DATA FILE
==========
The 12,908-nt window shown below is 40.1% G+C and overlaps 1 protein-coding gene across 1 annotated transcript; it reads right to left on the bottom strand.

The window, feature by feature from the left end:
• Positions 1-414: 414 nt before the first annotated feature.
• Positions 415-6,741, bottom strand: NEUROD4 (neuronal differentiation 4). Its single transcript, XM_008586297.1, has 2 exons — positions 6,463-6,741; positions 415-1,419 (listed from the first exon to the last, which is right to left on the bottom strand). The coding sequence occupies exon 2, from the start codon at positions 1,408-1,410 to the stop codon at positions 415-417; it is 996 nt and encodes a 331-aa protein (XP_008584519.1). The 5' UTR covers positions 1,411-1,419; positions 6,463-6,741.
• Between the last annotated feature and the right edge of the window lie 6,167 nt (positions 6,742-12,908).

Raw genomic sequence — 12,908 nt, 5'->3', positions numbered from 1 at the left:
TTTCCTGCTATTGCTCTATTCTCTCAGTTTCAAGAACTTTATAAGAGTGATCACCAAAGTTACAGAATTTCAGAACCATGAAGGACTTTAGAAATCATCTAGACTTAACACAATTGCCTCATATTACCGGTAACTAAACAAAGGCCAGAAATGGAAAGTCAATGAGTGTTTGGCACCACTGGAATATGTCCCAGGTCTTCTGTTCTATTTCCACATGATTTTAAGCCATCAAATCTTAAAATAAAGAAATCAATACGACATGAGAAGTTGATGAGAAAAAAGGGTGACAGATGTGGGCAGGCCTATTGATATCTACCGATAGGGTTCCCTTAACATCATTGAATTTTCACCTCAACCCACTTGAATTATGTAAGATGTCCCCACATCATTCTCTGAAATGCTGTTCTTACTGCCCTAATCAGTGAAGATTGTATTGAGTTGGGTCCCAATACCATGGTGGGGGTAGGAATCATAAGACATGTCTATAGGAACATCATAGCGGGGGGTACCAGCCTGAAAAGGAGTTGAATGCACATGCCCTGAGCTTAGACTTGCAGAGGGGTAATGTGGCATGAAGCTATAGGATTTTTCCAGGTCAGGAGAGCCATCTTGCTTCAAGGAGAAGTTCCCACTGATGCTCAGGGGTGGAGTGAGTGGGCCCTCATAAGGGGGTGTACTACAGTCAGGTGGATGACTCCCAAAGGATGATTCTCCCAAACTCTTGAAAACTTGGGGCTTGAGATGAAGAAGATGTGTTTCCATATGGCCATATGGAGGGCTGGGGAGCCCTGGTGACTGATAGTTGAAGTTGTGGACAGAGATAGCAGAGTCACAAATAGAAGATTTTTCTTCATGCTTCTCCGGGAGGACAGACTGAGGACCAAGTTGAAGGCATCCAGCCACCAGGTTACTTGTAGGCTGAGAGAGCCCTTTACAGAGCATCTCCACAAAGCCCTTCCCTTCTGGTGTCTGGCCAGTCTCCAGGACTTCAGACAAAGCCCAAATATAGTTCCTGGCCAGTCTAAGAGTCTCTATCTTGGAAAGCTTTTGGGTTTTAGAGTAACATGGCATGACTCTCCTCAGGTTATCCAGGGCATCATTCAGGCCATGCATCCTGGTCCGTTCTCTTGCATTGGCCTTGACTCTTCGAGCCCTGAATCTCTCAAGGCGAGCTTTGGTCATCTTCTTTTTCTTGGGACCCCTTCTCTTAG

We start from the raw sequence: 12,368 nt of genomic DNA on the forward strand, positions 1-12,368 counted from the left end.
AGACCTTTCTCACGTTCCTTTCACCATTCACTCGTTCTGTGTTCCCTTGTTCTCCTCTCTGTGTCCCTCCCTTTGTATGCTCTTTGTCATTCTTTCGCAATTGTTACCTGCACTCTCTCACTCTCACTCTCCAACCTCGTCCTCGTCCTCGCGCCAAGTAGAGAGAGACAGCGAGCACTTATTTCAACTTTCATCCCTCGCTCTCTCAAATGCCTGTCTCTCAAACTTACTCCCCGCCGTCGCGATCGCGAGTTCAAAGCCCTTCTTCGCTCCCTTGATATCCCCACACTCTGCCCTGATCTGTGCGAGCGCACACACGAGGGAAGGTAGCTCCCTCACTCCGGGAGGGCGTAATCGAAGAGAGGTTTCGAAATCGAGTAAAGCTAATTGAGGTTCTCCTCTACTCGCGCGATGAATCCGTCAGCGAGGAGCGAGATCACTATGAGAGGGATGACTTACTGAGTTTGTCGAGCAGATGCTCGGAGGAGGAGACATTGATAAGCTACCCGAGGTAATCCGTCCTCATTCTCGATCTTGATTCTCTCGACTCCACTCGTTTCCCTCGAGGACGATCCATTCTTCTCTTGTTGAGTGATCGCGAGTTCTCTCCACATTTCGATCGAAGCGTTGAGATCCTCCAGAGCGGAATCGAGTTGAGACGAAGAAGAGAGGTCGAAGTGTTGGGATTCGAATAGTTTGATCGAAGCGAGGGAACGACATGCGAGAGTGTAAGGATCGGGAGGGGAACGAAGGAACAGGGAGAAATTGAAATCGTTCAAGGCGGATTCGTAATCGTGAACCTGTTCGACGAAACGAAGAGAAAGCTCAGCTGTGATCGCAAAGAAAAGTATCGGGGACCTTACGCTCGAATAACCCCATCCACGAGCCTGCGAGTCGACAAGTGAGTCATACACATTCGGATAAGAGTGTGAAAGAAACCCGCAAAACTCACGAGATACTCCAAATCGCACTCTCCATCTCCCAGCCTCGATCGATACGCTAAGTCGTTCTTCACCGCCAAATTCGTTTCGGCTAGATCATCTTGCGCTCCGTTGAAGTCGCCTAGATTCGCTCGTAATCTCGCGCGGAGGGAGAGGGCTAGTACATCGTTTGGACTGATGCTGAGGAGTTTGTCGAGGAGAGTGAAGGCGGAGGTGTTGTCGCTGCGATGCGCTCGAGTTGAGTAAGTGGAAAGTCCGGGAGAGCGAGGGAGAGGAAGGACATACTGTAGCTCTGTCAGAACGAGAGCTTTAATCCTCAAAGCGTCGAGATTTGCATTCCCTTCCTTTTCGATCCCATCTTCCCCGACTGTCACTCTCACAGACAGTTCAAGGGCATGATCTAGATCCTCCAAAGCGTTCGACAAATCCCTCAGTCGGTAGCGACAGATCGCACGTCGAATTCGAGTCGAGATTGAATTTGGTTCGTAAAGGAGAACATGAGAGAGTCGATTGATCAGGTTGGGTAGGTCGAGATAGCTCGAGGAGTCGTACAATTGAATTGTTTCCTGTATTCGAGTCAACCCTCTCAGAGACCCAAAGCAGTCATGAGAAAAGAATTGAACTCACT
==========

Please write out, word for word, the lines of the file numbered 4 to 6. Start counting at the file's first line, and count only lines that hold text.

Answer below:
• Positions 415-6,741, bottom strand: NEUROD4 (neuronal differentiation 4). Its single transcript, XM_008586297.1, has 2 exons — positions 6,463-6,741; positions 415-1,419 (listed from the first exon to the last, which is right to left on the bottom strand). The coding sequence occupies exon 2, from the start codon at positions 1,408-1,410 to the stop codon at positions 415-417; it is 996 nt and encodes a 331-aa protein (XP_008584519.1). The 5' UTR covers positions 1,411-1,419; positions 6,463-6,741.
• Between the last annotated feature and the right edge of the window lie 6,167 nt (positions 6,742-12,908).

Raw genomic sequence — 12,908 nt, 5'->3', positions numbered from 1 at the left: